A new study has revealed that no matter how rigorous a dieting schedule is followed, there will be no decrease in the number of fat cells in the body.
The study suggests that you may be losing or gaining weight due to modifications in the size of the fat cells, also called adipocytes that constitute fatty deposits in the body.
The findings also proposed that the process of weight gain is fundamentally different in adults and in children. Children may be putting on extra pounds by increasing the overall number of these cells in the body.
Lead researcher Kirsty Spalding, of the Karolinska Institute in Stockholm, Sweden said that this might mean that people who get fat during childhood could find it more difficult to shift the weight later in life, compared to those who piled on the pounds as adults.
The team looked at the biopsies of belly fat from 687 people, both lean and obese, and recorded the number and size of fat cells, as well as the subjects' age, sex and body mass index.
When the present data was merged with previous similar data from children, it revealed that the average number of fat cells increases until the age of about 20, and then remains relatively constant, and is closely linked with body mass index.
Even among people who had undergone 'stomach stapling' surgery to reduce food intake, the researchers found no reduction in fat-cell number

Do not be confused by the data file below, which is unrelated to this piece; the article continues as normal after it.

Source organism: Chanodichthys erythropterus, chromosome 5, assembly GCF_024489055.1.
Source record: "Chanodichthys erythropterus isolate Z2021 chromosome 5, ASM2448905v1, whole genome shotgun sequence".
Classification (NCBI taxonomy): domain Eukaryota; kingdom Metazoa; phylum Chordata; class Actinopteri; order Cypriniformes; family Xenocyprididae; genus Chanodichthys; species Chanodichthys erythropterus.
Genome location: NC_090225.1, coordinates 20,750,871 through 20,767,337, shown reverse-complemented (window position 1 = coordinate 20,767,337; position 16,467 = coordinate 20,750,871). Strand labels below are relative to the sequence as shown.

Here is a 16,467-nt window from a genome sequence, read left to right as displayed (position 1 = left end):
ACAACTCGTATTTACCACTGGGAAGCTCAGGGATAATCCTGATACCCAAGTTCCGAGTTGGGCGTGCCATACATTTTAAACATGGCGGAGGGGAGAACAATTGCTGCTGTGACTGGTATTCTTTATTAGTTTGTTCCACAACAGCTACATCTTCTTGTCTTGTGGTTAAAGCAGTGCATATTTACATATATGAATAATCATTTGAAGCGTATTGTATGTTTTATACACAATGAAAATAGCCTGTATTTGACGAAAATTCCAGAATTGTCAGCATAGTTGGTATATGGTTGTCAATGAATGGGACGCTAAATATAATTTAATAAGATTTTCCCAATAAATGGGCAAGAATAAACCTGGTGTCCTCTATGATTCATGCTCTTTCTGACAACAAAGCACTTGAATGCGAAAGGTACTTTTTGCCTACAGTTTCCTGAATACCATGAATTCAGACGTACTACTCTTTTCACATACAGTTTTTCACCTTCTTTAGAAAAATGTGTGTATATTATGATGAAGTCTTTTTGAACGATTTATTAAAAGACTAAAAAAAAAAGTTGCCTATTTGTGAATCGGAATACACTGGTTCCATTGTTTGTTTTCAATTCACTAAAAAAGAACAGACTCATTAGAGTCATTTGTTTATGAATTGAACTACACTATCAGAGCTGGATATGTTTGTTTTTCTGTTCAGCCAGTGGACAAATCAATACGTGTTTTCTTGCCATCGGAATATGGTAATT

The analysis of fat extracted during liposuction procedures from 35 people who had lived through the period of Cold War atomic bomb testing, from 1955-63, with environment a little radioactive than normal showed fat cells were constantly dying and being replaced.
The researchers believe that the new find may help in designing drugs interfering with this process thereby helping people to abstain from weight gain once they have lost it.
Spalding said that such a treatment would be most effective only after patients have undergone serious weight-loss therapies such as gastric surgery. However, she did ask to be cautious.
"It would be very dangerous to give people these drugs while they're still obese," Nature quoted Spalding, as saying.
She said that lowering the number of fat cells while people still have a high fat volume would place extra strain on the fat cells that are left over, leading to metabolic complications such as diabetes.
"I don't think it's going to be as simple as 'take a pill, lose weight, problem solved,'" she said.
"The best take-home message is for people with kids to ensure they have a healthy lifestyle," she added.
The findings appear in the journal Nature 1.